Emilio arranged for us to drill at another school not far from the last one. This school was in a much more affluent area of Sonaguera and had 500 kids! We so did NOT have enough yarn for 500 kids so we'd have to figure something else out. Drilling was slow getting started because of some minor problems with the rig that had to be repaired. This school was much more structured than the last one so we didn't get to spend a lot of time with the kids. Apparently at this school they had to actually attend class. Jamie, Carolyn and I passed the time by seeing who could smack their gum the loudest.
Jamie and I learned the hard way that when someone is speaking to you in a language you don't understand, it's not always a good idea to just smile and nod since you never know what you're agreeing to. Apparently we accidentally agreed to teach English classes to 4th, 5th and 6th graders. We couldn't have been more surprised when the English teacher handed us his notebook and a couple of dry erase markers and led us into a classroom full of children looking to us for cultural enrichment. We were both so totally out of our element and had no clue what to do, but we made it up as we went along and I guess it went okay. The kids seemed to enjoy it and the teacher didn't yell at us.
During our down times, we played with the kids at recess and Juan Carlos even showed up one day on his bicycle. Chad and Jayson found various ways to keep themselves entertained and the kids in trouble. Chad ran around the schoolyard trying to slap a random pig that was rooting through the trash. Then Chad and Jayson saw some kids swinging from palm fronds and they thought that looked like a good idea so they joined them. I don't think it's a coincidence that Jayson ended up with a torn rotator cuff a few months later. La Professora (the principal) yelled at some kids who climbed up on the roof to get a frisbee because Jayson told them to. Oops.
|The little blue church where we peed.|
Our last work day was the well dedication and also happened to be Jamie's birthday. The teachers made a birthday cake for her and fed us what they called "tacos". They were deep fried tortillas filled with chicken and covered with a red sauce and parmesan, which they called white cheese. I'm not sure if they were really as good as I remember, or if anything would have been good after a week of albino turds. The teachers served us in a classroom and covered the serving table with what was probably their best paper tablecloth...it had holly and Christmas candles all over it. How sweet is that?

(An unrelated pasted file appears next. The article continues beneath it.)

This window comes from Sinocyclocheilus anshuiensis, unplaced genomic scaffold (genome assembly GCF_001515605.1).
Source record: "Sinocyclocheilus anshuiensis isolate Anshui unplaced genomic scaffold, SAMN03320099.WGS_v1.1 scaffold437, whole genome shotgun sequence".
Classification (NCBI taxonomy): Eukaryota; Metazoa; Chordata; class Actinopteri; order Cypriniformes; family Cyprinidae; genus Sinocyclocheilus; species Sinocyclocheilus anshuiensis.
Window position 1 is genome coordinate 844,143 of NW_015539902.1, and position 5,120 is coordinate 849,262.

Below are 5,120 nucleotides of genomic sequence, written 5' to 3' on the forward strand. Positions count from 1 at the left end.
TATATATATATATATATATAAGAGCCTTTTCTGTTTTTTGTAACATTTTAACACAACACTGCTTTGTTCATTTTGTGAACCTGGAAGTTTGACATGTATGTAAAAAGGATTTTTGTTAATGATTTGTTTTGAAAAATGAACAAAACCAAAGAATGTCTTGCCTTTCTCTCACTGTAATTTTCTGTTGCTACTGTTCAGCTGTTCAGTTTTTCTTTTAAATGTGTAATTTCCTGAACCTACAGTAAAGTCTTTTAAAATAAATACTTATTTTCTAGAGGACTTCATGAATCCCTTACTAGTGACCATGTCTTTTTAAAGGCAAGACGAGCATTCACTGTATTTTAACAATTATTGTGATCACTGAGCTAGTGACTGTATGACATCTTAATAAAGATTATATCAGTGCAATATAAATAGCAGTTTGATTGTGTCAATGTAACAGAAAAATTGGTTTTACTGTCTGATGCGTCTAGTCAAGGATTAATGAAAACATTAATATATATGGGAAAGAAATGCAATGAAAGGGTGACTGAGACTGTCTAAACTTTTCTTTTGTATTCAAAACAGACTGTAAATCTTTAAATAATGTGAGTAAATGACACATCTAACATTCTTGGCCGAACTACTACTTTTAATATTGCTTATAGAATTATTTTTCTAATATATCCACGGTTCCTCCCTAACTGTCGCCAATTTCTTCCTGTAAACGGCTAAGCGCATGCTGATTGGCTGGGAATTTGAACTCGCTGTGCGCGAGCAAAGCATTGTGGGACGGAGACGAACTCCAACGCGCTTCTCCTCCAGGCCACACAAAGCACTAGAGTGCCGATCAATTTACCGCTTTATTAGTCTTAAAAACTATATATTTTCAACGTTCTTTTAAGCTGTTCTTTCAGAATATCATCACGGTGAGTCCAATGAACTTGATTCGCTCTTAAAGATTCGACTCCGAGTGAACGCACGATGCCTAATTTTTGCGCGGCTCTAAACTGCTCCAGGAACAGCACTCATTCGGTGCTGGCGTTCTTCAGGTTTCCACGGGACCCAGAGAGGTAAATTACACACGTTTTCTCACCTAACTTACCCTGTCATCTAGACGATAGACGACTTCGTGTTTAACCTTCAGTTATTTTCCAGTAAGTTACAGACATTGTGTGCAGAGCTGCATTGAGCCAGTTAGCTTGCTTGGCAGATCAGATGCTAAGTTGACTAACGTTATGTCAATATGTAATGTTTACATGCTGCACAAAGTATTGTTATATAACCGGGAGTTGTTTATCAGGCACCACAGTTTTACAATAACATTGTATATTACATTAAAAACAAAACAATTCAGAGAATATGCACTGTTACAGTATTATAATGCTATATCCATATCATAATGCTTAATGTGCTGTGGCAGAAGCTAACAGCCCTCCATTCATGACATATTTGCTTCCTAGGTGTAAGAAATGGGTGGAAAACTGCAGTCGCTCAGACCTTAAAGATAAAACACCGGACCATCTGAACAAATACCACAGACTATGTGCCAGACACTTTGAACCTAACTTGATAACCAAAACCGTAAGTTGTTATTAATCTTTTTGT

I really wanted to know how to make their tacos so Yadira translated while one of the teachers gave me the recipe. I was furiously writing down everything Yadira translated for me when I finally realized that she was giving me instructions on how to make tortillas. She went on and on and on about the tortilla making process and I just didn't have the heart to tell her that we can buy those already made. What I really wanted to know was what was in the sauce. It's something called adobo sauce, which apparently they can buy like ketchup and they were completely surprised that I had no idea what they were talking about. Yadira said the sauce is tomatoes, onions, water and cumin. I have a feeling there's more to it than that but I think Yadira was feeling sorry for me because I couldn't buy it already made like they can...sorta like how I was feeling about the tortillas. That's okay, it's not like I'm ever going to actually try to make them. I just wanna know how.
|Jamie on the virtual zip line|
|Two peas in a pod with no common sense|
We had an early flight out the next day and an uneventful trip back to civilization. At the Houston airport we said our goodbyes to the Houston team then grabbed a bite to eat. I actually enjoyed all the beans and rice we were served during the week so I wasn't really craving anything except non-toxic ice and a slightly less deadly showering experience.
It was a great trip and I'm especially glad we got to know and spend some time with Vance. What were the big things I learned on this trip? 1. Never complain about any aspect of my life because I am blessed well beyond what I deserve. 2. Treasure every moment spent with a friend. 3. Never let my candy run loose in the suitcase when traveling overseas.